Note: If you need server rendering, come back here tomorrow to learn about Azure App Service!
How do Azure Static Web Apps work?
Azure Static Web Apps allow you to build and deploy apps from repositories to the Azure hosted environments. They currently support GitHub and Azure DevOps repositories. They have a free tier for hobbies and personal projects as well as a standard tier for general purpose apps.
Once you have a repository, then you can create an Azure Static Web App in the portal, in Visual Studio Code, or via the CLI.
When creating an Azure Static Web App, you will need to know the location of your source code. Optionally, you can also specify the app’s build output – such as a dist folder – as well as the location of an API – such as a folder named api.
Note: APIs are optional, not required. If you do not have an API, your app will still be published to Azure Static Web Apps.
When you create the Static Web App, it will add a GitHub Actions workflow to build and publish your application. The app location, build output, and API location are specified in the Build and Deploy step in the GitHub workflow.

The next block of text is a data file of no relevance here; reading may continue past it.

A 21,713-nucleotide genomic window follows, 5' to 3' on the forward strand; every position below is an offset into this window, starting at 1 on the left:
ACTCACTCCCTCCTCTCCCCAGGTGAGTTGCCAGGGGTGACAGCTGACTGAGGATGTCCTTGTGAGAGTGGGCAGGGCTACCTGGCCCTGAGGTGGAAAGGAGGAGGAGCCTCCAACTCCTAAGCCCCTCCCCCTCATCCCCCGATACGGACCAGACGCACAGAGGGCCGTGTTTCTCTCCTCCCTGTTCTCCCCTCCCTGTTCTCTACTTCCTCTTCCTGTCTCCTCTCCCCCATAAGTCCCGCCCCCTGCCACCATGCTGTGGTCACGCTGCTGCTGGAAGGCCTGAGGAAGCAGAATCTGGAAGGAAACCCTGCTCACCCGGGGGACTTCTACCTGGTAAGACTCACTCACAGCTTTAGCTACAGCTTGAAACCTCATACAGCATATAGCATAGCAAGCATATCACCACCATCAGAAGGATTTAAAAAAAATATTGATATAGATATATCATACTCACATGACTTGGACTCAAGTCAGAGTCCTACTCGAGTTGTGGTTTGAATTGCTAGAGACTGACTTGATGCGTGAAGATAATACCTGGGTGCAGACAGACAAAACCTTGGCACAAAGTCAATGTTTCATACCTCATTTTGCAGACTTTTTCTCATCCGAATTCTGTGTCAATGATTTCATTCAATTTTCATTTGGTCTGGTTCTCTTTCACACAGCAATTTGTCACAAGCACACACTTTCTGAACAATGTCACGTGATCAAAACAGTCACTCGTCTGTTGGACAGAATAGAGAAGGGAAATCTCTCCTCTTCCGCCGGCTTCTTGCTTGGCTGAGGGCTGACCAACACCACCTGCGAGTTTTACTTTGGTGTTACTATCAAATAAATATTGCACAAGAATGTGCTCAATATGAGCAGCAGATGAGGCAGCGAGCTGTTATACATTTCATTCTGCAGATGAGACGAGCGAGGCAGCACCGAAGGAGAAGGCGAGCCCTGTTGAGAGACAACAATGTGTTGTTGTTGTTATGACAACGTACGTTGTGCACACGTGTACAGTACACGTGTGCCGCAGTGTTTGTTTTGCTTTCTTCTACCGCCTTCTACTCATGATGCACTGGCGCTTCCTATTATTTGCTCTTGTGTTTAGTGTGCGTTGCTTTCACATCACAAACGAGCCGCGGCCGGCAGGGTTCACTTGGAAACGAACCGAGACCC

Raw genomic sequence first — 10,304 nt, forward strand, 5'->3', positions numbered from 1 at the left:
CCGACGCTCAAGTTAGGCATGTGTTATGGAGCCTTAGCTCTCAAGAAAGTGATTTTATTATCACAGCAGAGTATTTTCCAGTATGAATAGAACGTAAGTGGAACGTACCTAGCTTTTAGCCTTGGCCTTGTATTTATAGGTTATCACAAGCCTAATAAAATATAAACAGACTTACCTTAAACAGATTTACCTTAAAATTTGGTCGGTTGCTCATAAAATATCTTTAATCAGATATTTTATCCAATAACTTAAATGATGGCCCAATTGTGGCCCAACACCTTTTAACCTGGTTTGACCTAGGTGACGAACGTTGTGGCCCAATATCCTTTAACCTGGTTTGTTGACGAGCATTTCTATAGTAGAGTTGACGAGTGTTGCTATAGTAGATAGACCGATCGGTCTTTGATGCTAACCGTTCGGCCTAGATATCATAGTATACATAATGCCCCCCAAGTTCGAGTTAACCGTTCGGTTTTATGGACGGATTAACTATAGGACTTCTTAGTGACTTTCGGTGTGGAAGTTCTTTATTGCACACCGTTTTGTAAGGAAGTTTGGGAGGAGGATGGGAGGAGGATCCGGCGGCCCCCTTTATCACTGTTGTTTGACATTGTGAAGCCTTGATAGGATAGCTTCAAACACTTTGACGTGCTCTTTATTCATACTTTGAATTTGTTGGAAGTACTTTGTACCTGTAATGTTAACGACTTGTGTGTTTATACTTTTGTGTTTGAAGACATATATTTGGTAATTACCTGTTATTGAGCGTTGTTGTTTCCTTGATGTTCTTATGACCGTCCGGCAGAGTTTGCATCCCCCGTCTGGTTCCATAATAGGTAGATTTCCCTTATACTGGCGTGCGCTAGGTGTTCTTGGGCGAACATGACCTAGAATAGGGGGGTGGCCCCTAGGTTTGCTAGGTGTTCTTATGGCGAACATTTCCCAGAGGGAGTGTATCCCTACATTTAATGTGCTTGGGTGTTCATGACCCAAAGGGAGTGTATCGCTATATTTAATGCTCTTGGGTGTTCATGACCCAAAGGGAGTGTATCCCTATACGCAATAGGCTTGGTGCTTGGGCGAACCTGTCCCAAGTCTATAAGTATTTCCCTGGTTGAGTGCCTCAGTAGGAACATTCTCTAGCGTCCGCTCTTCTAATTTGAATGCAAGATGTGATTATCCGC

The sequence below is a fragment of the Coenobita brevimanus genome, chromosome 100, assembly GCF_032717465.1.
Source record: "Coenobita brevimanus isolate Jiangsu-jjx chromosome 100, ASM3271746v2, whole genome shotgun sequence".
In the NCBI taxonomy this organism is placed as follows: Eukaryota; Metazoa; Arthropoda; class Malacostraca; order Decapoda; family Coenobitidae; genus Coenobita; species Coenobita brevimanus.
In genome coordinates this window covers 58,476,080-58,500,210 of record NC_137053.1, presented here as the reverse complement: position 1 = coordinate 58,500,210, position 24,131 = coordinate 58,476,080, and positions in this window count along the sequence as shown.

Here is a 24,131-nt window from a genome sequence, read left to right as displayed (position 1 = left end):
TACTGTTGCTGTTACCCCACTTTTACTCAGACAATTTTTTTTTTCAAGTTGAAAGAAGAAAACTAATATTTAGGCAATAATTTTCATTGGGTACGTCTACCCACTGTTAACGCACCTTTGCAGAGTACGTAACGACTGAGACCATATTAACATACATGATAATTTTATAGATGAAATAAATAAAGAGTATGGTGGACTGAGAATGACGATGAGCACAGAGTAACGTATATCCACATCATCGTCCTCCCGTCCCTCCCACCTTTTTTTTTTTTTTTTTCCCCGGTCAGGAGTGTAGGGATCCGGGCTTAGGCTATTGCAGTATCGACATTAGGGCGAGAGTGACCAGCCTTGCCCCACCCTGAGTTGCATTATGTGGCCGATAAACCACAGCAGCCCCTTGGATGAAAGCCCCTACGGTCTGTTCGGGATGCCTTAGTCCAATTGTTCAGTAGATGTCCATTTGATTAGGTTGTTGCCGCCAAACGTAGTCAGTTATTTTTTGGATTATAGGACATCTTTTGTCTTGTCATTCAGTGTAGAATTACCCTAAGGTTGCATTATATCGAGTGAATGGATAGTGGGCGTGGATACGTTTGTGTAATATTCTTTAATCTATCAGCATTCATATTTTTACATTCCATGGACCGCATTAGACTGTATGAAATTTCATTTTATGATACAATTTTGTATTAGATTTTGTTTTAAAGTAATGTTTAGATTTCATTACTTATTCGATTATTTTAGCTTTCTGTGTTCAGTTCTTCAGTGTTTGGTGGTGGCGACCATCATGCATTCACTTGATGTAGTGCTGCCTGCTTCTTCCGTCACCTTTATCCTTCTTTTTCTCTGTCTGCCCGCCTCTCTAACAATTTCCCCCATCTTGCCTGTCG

Supported Frameworks and Tools
Azure Static Apps support a variety of frameworks – including popular frameworks such as Angular, Blazor, Next.js, React, Svelte, and Vue. It also works with static website generators such as Hugo and Gatsby.
The list of frameworks is not a complete list. If you are working with static website or front-end technologies that don’t require server rendering, consider spinning up an Azure Static Web App and trying it out. For example, I recently decided to try PyScript and created an Azure Static Web App to see if it works.
Note: If you are working with technologies that don’t need to be built, look into setting skip_app_build to true in the GitHub Actions workflow.
If you want to learn more about Static Web Apps and get started using them today, check out the following resources:
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